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Babys Weight In Vitro*

March 7, 2002


In Vitro Babies Have Bigger Risks

Of Health Problems, Studies Say



Women who become pregnant using in vitro fertilization and other assisted reproduction methods face twice the risk of bearing infants with low birth weight or birth defects compared with those who conceive their children naturally, researchers have found.

Doctors had long warned that the procedures often result in multiple births, raising the risks of health problems for the newborns. But two new studies, published in Thursday's New England Journal of Medicine, suggest that the offspring of women bearing a single child also face heightened health risks.

Both studies' authors caution that they didn't address the reasons behind the increased health risks. The underlying medical causes of the couple's infertility, rather than the drugs and procedures themselves, could be responsible for birth defects and low birth weights, they say.

Some fertility specialists and patient advocates criticized the studies' methods and conclusions, saying they would raise unnecessary fears for infertile couples facing the ordeal of using medical technology to have children.

But in an editorial accompanying the articles, Allen A. Mitchell, a professor of epidemiology at Boston University School of Public Health, said the research raises questions about the aggressive marketing of costly infertility treatments, which he says could be leading some couples to seek intervention earlier than necessary.

For these patients, the treatments "may not be a risk they want to take," Dr. Mitchell said in an interview. Still, he said, the vast majority of couples who use assisted reproduction methods will be unaffected by these problems. The likelihood of having a single child, born to term, of normal birth weight using reproductive technology is 94%, and having a child free from major defects is 91%, according to the studies.

About 10% of U.S. couples trying to have a child face problems with infertility, defined as the failure to conceive a child after 12 months of intercourse without contraception.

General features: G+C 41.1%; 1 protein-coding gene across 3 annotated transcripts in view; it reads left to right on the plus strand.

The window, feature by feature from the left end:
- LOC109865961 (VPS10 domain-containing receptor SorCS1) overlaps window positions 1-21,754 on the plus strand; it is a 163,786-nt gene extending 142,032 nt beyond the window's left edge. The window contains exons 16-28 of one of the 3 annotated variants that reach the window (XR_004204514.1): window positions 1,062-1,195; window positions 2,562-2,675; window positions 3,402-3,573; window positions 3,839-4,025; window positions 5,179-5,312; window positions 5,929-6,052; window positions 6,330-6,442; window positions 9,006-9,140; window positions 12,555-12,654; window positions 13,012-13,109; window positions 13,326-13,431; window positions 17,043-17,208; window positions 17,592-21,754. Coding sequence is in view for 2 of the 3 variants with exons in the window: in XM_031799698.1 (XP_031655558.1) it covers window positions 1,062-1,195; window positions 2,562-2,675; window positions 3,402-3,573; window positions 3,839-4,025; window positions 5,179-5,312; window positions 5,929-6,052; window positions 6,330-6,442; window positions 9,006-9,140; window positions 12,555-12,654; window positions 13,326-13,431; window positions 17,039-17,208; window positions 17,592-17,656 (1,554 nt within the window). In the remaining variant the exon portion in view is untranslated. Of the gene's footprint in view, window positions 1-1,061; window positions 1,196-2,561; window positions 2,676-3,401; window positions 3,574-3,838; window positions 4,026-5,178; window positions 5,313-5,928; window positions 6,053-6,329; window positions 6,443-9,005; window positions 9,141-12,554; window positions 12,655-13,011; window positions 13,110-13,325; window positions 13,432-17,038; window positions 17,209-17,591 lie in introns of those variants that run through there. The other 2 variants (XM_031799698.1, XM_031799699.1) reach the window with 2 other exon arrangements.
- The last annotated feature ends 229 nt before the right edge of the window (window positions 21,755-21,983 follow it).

In one study, researchers at the U.S. Centers for Disease Control and Prevention in Atlanta examined government-required records of 42,463 U.S. babies born in 1996 and 1997 and conceived with assisted reproduction technology, including in vitro fertilization, in which egg and sperm are joined in a petri dish and then introduced into the uterus.

Among parents who used assisted reproduction technology to bear a single child to term, 6.5% of those children were born with low birth weights -- 2.6 times the rate researchers would have expected in the general population. Infants with low birth weights -- less than 5 pounds, 8 ounces -- are at higher risk for infections, developmental disabilities and death.

The second study examined a public registry of 1,138 children born from 1993 to 1997 at three private clinics in Western Australia. The children were conceived using two assisted reproduction techniques, in vitro fertilization and intracytoplasmic sperm injection, in which a single sperm is selected and injected into an egg as part of an IVF procedure.

Researchers found that about 9% of those infants were diagnosed with one or more major birth defects by age one, compared to 4.2% in a sample of 4,000 conceived naturally. The results were similar when multiple births were excluded and didn't appear to be explained by the age of the mother, researchers said. Among the defects: heart abnormalities and children born with one kidney instead of two.

Based on these findings, patients "shouldn't assume these procedures are risk-free," said Jennifer J. Kurinczuk, an author of the study, now a senior lecturer at the University of Leicester in England.

But some infertility specialists said earlier studies contradicted the study on birth defects. Zev Rosenwaks, director of the center for reproductive medicine and infertility at the Weill Medical College of Cornell University in New York, called the studies "far from convincing" and said infertility patients often are examined and tracked more carefully than patients in the general population, skewing results.

But the authors of the New England Journal of Medicine studies said differing levels of scrutiny among patients and other possible methodological problems didn't appear to explain the results.

Write to John Hechinger at john.hechinger@wsj.com1

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